Edinburgh International Fashion Festival 2013- Symposium
Photo by Scott Trindle
Described by director Jonathan Freemantle as the core event of 2013’s festival, Symposium consisted of a day of interesting, complementary and contrasting talks on this year’s main themes: storytelling and performance. Fittingly held in the dissecting room at Summerhall various fashion subjects were opened up to investigation to show how the internal workings of the industry and its peoples create the outer subject matter with which we are so familiar without giving too much thought as to its origins. The talks ranged from the doyenne of American Vogue, the indomitable and indefatigable Diana Vreeland, to Amanda Harlech performing a piece wherein choice outfits from her life created a history of its own.
The first talk of the day was delivered by author Amanda Mackenzie Stuart who read select passages from her biography about the legendary Diana Vreeland who established herself in the 1930’s with her ‘Why Don’t You’ column in Harpers Bazaar wherein she pointed her readers toward a glamorous lifestyle with some outlandishly ludicrous- and some not so –suggestions. From here she was promoted to editor before defecting to Vogue as editor in chief during the extremely culturally shape-shifting sixties which she promoted with ruthless abandon whilst embracing the decade’s spirit wholeheartedly.
Mackenzie Stuart read passages which took us on this journey and her talk was tinged with Vreeland’s acerbic wit and observations but at the same time also made clear she was not to be dismissed as some relic as she also brought to the fore the ideas that style had little to do with money and everything to do with ‘the divine spark’ that comes from within.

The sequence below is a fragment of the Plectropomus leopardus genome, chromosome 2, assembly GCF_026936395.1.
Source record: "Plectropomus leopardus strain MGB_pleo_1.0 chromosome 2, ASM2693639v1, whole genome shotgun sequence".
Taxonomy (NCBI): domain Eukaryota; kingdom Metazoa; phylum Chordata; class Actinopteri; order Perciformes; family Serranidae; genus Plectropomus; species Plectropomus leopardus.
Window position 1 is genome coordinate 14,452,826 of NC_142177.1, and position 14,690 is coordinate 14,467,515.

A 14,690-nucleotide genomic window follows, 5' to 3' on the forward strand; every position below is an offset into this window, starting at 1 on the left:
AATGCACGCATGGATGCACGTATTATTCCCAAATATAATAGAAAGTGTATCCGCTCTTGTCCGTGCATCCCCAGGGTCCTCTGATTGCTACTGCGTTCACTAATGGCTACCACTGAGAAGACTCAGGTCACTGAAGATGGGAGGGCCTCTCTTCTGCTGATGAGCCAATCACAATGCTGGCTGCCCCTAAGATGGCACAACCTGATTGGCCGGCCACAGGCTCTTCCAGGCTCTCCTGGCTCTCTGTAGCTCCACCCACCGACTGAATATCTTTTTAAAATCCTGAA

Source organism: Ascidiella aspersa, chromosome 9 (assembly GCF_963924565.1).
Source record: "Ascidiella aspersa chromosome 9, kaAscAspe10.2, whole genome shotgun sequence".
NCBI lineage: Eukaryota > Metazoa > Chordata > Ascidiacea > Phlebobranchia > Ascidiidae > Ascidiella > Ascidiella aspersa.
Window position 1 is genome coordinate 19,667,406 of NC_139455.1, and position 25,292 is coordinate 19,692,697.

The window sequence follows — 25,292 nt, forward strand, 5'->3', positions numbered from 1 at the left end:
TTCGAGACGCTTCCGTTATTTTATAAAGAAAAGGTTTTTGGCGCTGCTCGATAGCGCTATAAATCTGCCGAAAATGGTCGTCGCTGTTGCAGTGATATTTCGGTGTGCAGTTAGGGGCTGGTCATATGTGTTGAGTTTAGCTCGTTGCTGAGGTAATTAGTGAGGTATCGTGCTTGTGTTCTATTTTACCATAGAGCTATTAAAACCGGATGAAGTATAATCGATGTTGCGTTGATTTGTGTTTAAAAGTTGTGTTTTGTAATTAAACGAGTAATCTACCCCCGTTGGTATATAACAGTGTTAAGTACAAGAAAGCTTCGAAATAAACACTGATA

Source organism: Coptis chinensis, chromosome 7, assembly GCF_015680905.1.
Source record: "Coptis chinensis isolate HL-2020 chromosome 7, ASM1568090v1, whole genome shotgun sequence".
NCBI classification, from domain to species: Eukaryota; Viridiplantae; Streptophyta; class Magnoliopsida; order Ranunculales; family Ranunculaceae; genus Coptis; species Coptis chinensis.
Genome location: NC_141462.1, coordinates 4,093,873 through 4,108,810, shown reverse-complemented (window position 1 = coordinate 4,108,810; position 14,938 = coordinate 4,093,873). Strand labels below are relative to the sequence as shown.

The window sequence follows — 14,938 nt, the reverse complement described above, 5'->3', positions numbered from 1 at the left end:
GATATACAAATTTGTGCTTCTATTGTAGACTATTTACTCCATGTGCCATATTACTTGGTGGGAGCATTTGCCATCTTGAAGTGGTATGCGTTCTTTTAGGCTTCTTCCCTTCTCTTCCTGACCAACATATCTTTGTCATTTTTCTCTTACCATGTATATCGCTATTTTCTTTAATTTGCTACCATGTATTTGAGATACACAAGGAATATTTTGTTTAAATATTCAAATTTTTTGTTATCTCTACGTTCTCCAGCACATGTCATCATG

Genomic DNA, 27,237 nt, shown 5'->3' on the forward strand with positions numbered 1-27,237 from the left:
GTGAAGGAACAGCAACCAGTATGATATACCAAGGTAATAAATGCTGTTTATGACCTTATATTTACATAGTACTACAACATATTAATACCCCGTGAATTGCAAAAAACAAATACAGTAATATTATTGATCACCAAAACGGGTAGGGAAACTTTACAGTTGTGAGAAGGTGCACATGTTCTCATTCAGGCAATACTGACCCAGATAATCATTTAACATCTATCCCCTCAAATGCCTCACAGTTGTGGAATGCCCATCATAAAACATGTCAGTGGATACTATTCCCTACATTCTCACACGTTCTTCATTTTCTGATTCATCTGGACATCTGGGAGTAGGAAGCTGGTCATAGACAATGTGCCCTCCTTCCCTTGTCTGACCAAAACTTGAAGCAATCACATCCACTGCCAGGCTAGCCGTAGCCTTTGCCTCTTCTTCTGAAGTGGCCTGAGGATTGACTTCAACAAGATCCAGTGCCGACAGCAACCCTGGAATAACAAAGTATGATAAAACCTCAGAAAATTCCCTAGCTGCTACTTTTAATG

The divine spark was a phrase which resonated throughout this day of talks and her biography Diana Vreeland Empress of Fashion is certainly an interesting work making an excellent companion piece to the 2012 documentary The Eye has to Travel about Vreeland which whilst not so insightful manages to provide some footage of Vreeland herself and thus provides the important voice which Mackenzie Stuart didn’t dare attempt to replicate to accompany much of this fascinating material.
Photos by Igor Termenon
The second talk of the day was a chaired discussion between the author of Fashion Scandinavia Dorothea Gundtoft, Lauren Dyer Amazeen and Jonathan Freemantle which threw up such topics as the high street as art and fashion gallery and how fashion is perhaps moving too fast as the seasons are all melding into one and having a wardrobe which is exclusive to a particular season is no longer necessary or even viable. The trio also discussed how many people look at clothes and cannot distinguish the art form contained within as they are too busy looking at the product or, in more extreme cases, no further than the label.
One topic which I found particularly interesting was when they discussed the creative culture which actually exists in Edinburgh but so many locals seem to be unaware of as they are too busy complaining that nothing goes on. This is something I have always maintained and Freemantle summarised it perfectly when he said ‘Edinburgh never received the memo’ when it came to how much is going on here behind the scenes. The fact it has a climate and space which removes itself from clutter and noise-the fringe and festival not withstanding- allows art to grow and artists to consider what they are doing without their visions being influenced or compromised by the whirlwind and expense of a city like London or New York.